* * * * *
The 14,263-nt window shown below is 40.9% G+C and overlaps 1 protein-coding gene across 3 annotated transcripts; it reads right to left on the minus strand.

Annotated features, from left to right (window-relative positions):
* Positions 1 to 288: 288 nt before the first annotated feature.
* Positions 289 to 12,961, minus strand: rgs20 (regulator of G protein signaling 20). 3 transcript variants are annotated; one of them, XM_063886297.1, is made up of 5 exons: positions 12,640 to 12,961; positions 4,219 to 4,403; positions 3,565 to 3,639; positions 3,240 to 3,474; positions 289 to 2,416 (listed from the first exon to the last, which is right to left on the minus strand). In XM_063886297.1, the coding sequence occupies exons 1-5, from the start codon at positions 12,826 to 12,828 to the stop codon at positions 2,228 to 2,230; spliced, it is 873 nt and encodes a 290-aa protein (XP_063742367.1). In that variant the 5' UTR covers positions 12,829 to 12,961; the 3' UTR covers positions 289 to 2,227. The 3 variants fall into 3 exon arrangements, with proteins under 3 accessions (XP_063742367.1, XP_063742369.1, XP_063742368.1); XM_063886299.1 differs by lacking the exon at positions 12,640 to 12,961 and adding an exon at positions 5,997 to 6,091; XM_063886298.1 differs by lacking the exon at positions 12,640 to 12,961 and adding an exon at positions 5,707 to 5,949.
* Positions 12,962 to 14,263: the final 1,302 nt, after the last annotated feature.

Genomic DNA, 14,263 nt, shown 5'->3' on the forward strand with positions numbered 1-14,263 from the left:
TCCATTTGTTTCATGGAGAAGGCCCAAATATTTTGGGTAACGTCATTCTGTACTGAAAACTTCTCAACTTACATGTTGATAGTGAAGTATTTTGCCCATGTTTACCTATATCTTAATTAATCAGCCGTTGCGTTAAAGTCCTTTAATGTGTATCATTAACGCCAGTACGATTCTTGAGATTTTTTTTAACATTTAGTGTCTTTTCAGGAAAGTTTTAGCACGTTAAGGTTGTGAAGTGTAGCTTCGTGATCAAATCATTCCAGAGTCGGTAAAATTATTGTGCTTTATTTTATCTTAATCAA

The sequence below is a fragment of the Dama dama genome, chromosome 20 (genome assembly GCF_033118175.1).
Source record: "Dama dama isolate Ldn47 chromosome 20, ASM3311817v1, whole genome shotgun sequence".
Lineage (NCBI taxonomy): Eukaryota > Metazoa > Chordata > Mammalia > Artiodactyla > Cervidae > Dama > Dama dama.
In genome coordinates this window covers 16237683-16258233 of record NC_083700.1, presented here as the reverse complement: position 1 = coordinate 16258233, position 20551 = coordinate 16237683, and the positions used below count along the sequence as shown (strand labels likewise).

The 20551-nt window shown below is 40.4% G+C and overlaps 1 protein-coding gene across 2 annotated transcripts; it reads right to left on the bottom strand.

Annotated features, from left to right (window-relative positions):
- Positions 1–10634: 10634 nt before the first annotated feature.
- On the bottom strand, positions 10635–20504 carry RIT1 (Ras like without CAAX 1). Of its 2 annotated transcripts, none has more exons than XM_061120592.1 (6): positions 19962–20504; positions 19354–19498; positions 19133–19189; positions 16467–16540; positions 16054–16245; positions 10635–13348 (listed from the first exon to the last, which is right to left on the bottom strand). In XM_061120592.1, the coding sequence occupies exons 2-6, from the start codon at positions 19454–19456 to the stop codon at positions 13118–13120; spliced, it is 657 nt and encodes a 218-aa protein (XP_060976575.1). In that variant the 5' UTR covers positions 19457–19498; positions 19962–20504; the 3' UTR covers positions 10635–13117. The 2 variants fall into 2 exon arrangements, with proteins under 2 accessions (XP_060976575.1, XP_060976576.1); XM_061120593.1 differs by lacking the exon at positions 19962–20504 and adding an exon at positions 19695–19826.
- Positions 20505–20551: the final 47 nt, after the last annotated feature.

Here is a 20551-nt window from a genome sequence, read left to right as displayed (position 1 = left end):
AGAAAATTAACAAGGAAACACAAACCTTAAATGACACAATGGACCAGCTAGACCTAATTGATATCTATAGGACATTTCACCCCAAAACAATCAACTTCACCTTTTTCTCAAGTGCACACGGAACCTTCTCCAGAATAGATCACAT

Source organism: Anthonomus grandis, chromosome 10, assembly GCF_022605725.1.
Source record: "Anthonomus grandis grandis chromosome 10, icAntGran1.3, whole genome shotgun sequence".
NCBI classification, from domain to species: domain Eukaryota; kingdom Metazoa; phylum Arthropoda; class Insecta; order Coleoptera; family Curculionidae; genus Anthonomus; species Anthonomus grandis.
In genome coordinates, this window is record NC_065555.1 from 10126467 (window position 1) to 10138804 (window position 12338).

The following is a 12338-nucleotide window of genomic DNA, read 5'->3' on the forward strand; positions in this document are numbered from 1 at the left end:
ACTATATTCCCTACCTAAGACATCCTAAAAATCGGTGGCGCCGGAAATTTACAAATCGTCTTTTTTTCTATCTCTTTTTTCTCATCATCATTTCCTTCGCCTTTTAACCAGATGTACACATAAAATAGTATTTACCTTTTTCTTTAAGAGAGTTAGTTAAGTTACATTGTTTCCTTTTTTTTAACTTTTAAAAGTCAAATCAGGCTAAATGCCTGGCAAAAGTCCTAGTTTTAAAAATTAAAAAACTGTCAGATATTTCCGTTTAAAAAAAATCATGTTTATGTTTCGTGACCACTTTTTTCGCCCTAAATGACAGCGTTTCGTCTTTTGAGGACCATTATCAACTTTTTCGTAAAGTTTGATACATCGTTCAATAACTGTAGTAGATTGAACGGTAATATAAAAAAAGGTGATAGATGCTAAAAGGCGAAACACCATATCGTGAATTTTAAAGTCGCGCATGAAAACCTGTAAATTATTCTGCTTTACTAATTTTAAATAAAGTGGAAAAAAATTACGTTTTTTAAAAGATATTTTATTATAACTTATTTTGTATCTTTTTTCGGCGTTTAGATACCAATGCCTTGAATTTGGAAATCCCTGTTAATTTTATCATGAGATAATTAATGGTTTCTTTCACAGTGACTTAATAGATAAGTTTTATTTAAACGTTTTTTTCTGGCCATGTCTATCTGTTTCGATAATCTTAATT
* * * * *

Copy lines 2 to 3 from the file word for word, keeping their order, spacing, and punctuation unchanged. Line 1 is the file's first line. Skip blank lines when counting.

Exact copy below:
Annotated features, from left to right (window-relative positions):
* Positions 1 to 288: 288 nt before the first annotated feature.